@theMarket: Stocks Make New Highs
It has been the best quarterly earnings season in a long time. More than 87 percent of companies that have reported thus far have beat earnings estimates. That is a record and investors celebrated.
Last week, I mentioned that this earnings season has been a classic example of a sell-on-the-news. It has been especially so for companies in the technology sector, but not so much for investments in other areas. What, you might ask, does this say about the overall markets?
The most bullish interpretation is that we will continue to move higher making new highs after new highs. The Dow Jones Industrial Average made yet another new high yesterday, as did the S&P 500 Index. The NASDAQ is still off by 4 percent from its highs and the small cap Russell 2000 Index is off by 6 percent.
However, for the year thus far all the indexes have positive gains. The S&P at 12 percent is about ties with the Dow, while the small cap Russell and the technology-heavy NASDAQ are lagging. I have been warning investors since the beginning of the year that technology, especially the stay-at-home stocks, would be underperformers.
As we enter the second week of May, with the markets at, or close to, all-time highs, investors need to ask how much of the present macroeconomic data is already reflected in the price levels of the stock market. We know that coronavirus cases are falling and will probably fall further. We also know that this quarter and next will see economic growth spurt higher, while unemployment drops. I feel it would be safe to assume that the market has already discounted some of those future expectations.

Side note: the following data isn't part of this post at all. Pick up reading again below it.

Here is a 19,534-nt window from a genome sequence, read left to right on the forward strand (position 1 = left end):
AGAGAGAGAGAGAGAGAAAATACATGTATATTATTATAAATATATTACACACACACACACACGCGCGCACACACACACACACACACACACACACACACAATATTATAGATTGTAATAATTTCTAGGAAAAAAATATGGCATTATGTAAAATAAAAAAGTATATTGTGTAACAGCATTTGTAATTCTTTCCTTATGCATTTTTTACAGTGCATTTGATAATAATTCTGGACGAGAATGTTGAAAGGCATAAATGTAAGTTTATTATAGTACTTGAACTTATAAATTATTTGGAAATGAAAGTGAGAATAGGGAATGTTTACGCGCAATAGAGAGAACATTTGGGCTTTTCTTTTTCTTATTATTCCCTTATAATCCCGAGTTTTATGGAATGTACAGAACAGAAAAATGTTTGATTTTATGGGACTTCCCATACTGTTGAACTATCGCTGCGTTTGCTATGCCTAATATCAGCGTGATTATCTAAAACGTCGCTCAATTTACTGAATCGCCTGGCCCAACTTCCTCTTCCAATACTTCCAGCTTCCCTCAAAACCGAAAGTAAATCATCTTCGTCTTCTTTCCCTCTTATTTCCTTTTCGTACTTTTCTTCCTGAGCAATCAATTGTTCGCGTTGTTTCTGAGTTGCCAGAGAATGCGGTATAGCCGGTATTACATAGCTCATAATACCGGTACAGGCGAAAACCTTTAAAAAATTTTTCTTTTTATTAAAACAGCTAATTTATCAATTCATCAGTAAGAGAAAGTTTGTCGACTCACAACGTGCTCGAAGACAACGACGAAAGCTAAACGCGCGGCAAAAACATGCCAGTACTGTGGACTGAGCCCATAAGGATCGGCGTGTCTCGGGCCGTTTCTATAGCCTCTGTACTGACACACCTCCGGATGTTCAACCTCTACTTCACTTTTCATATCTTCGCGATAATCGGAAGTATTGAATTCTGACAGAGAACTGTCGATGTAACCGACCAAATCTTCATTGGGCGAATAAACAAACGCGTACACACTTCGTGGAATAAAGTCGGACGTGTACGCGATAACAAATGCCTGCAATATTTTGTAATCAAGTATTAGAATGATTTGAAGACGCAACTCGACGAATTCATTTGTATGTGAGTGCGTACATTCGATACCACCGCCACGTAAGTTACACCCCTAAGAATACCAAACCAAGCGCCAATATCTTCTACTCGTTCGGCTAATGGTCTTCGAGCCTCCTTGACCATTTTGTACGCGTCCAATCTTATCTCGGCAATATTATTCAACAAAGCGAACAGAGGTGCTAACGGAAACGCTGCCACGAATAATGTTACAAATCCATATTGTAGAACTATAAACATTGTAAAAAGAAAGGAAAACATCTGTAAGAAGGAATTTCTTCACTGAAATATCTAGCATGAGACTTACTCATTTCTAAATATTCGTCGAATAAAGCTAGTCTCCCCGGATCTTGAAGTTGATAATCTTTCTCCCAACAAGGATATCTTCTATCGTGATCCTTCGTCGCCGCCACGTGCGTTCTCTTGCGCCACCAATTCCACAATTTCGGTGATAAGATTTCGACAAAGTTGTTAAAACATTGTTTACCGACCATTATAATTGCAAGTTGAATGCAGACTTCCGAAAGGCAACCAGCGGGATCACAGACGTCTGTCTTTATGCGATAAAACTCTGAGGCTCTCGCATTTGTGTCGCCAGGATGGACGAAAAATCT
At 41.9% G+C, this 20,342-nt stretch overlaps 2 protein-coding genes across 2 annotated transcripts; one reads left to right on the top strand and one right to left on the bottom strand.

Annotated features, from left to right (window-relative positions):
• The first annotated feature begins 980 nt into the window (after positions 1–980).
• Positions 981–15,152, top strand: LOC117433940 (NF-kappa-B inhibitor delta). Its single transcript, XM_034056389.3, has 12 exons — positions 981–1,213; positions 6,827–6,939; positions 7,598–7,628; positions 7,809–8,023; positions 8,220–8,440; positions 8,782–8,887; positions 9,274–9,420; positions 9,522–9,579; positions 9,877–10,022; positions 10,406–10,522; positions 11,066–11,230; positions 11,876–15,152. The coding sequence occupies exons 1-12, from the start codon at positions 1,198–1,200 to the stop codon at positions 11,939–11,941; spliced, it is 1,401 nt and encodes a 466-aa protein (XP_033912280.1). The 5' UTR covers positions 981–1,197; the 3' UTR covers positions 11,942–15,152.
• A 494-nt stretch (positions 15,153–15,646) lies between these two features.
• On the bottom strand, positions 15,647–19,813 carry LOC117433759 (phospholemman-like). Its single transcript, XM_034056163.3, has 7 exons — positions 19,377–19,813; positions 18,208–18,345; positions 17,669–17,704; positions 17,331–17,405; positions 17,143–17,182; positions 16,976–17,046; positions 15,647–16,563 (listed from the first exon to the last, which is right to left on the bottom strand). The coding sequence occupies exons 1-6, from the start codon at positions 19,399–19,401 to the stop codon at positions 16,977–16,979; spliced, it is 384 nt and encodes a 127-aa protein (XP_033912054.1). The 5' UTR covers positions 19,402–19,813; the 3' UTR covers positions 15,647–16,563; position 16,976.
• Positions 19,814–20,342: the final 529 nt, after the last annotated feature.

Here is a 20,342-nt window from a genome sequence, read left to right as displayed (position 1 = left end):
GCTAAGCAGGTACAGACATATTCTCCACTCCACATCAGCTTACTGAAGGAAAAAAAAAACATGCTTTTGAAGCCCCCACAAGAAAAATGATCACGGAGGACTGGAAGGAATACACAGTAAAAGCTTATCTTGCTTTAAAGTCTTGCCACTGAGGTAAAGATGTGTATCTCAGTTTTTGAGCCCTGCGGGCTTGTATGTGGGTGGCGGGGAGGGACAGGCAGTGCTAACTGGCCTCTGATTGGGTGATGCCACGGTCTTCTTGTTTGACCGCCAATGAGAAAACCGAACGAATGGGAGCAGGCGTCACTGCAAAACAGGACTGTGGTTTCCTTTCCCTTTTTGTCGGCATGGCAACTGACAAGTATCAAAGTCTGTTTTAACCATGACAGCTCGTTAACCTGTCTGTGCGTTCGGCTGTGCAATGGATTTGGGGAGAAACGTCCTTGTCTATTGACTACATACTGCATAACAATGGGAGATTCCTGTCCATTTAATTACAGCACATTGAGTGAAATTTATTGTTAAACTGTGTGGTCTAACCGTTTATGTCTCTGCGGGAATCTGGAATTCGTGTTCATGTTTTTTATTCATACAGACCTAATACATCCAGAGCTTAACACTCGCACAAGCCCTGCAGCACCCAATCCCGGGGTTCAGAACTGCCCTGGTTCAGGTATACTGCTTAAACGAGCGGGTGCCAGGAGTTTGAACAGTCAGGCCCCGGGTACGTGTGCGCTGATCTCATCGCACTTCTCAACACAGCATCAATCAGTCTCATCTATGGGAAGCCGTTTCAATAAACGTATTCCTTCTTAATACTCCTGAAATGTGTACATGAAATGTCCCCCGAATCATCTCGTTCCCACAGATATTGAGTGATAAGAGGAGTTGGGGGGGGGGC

However, don't think that Wall Street economists get it right all the time. Take April's unemployment report. Forecasts were for the economy to gain one million jobs last month. Instead, only 266,000 jobs were added. That was the largest miss since 1998. It immediately cast doubt on the timetable of economic recovery.
Expectations are that the economy is going to roar back, and with it corporate hiring plans. Friday's report, if anything, might reduce some of the more bullish enthusiasm of some financial analysts. That is a good thing, in my opinion.
The prospect for higher inflation is still a question mark, as is the future course of interest rates. Those two variables are interconnected and will occupy our attention for the foreseeable future. Sectors that benefit from inflation, like commodities, are outperforming. I expect they will continue to do so as the economy recovers. So-called “value' areas like industrials, transportation, and materials, as well as financials, have also done well and should also continue to gain, even if interest rates move higher.
The sectors that are hurt by inflation or higher interest rates, however, should underperform. The result could be a bifurcated market, something I believe we are witnessing at times right now. I am expecting markets to climb a little higher. My target for the S&P 500 Index is between 4,220 and 4,270. At this rate, we should hit my target by next week.
At that point, those invested in the three main indexes, you could see markets simply pause in the weeks ahead and trade in a range. That would be my most bullish scenario. The bearish story would be a classic May sell-off of possibly 5-10 percent. If that were to occur, the good news would be that the stronger sectors might mitigate some of the downside potential in the weaker areas.
I will be watching the transportation and energy sectors for clues. Those two areas should continue to gain if investors believe the re-opening trade is still intact. Weakness might indicate economic prospects have been fully discounted, in which case, the markets should follow their lead downward. Stay tuned and keep reading.
@theMarket: Fed Signals Equities 'All Clear' But Markets Don't Care